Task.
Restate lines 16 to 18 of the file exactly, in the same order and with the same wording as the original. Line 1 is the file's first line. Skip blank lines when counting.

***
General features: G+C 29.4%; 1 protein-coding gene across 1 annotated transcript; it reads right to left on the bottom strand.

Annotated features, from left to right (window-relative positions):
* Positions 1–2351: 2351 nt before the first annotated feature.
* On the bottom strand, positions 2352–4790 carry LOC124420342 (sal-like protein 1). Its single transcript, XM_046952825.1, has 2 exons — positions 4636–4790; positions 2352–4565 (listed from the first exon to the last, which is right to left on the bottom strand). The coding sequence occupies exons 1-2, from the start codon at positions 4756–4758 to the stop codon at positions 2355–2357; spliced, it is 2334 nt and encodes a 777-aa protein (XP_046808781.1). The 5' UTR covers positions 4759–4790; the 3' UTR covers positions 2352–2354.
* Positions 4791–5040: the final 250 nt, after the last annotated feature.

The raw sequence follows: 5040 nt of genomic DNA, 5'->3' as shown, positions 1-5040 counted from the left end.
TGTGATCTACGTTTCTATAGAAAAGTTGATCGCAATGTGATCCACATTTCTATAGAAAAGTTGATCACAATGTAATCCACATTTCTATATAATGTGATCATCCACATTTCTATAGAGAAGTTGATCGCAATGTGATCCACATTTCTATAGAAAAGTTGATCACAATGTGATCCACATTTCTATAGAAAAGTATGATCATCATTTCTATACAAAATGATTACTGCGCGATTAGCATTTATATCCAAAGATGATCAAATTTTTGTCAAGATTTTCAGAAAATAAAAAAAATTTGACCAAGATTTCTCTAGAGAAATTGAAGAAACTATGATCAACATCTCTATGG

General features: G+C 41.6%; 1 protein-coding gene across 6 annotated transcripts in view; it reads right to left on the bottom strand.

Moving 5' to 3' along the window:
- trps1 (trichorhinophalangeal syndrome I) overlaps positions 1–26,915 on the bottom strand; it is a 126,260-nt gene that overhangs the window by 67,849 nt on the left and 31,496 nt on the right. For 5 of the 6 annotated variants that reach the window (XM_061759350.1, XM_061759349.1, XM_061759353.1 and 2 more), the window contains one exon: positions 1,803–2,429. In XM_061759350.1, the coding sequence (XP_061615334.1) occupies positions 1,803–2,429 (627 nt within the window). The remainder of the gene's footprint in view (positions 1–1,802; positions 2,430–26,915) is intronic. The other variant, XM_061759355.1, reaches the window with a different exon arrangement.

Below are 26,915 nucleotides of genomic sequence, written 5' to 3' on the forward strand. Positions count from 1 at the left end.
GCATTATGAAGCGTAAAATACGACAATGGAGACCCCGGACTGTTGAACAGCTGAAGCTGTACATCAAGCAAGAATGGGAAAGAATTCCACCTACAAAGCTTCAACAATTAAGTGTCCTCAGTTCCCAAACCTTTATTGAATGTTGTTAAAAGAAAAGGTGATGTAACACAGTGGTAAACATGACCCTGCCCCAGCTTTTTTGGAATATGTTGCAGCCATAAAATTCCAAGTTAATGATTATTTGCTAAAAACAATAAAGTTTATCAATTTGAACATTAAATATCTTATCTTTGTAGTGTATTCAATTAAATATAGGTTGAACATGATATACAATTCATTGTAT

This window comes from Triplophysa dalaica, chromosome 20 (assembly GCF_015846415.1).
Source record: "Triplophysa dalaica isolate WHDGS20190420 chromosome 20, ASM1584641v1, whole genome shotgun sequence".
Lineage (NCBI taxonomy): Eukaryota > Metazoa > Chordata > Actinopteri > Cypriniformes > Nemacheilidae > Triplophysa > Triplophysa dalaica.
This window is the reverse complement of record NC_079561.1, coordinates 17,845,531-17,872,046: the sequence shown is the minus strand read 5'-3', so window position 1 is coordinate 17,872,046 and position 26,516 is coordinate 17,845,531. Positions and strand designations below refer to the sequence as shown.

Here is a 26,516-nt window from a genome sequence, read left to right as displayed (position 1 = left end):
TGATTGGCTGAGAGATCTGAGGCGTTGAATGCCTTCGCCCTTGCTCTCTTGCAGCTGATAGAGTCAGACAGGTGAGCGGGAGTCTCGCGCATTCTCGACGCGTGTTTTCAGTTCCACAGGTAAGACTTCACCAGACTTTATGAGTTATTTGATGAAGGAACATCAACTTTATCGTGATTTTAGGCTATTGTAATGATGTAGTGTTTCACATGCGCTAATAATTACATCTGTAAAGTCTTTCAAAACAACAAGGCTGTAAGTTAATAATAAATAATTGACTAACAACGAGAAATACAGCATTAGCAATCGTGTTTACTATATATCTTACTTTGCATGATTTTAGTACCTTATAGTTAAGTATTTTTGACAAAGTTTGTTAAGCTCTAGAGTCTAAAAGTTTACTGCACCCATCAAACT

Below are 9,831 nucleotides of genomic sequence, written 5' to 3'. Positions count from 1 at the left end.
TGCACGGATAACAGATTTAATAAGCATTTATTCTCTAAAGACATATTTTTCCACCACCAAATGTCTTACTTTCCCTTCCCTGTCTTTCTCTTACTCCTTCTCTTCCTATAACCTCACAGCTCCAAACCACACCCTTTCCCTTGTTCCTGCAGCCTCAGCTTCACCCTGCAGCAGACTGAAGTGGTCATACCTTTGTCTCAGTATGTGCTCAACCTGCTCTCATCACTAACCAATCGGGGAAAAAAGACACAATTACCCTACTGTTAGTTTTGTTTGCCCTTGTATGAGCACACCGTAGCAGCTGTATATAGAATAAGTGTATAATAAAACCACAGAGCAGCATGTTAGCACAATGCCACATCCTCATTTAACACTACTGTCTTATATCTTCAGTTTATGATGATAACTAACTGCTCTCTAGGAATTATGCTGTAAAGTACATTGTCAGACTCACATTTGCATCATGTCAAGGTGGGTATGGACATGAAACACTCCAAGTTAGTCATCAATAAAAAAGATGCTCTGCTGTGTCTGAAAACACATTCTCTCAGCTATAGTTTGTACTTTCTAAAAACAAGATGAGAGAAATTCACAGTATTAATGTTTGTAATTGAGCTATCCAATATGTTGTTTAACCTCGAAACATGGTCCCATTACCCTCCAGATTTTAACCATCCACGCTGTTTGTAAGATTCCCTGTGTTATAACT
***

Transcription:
This window is the reverse complement of record NC_079561.1, coordinates 17,845,531-17,872,046: the sequence shown is the minus strand read 5'-3', so window position 1 is coordinate 17,872,046 and position 26,516 is coordinate 17,845,531. Positions and strand designations below refer to the sequence as shown.

Here is a 26,516-nt window from a genome sequence, read left to right as displayed (position 1 = left end):
TGATTGGCTGAGAGATCTGAGGCGTTGAATGCCTTCGCCCTTGCTCTCTTGCAGCTGATAGAGTCAGACAGGTGAGCGGGAGTCTCGCGCATTCTCGACGCGTGTTTTCAGTTCCACAGGTAAGACTTCACCAGACTTTATGAGTTATTTGATGAAGGAACATCAACTTTATCGTGATTTTAGGCTATTGTAATGATGTAGTGTTTCACATGCGCTAATAATTACATCTGTAAAGTCTTTCAAAACAACAAGGCTGTAAGTTAATAATAAATAATTGACTAACAACGAGAAATACAGCATTAGCAATCGTGTTTACTATATATCTTACTTTGCATGATTTTAGTACCTTATAGTTAAGTATTTTTGACAAAGTTTGTTAAGCTCTAGAGTCTAAAAGTTTACTGCACCCATCAAACT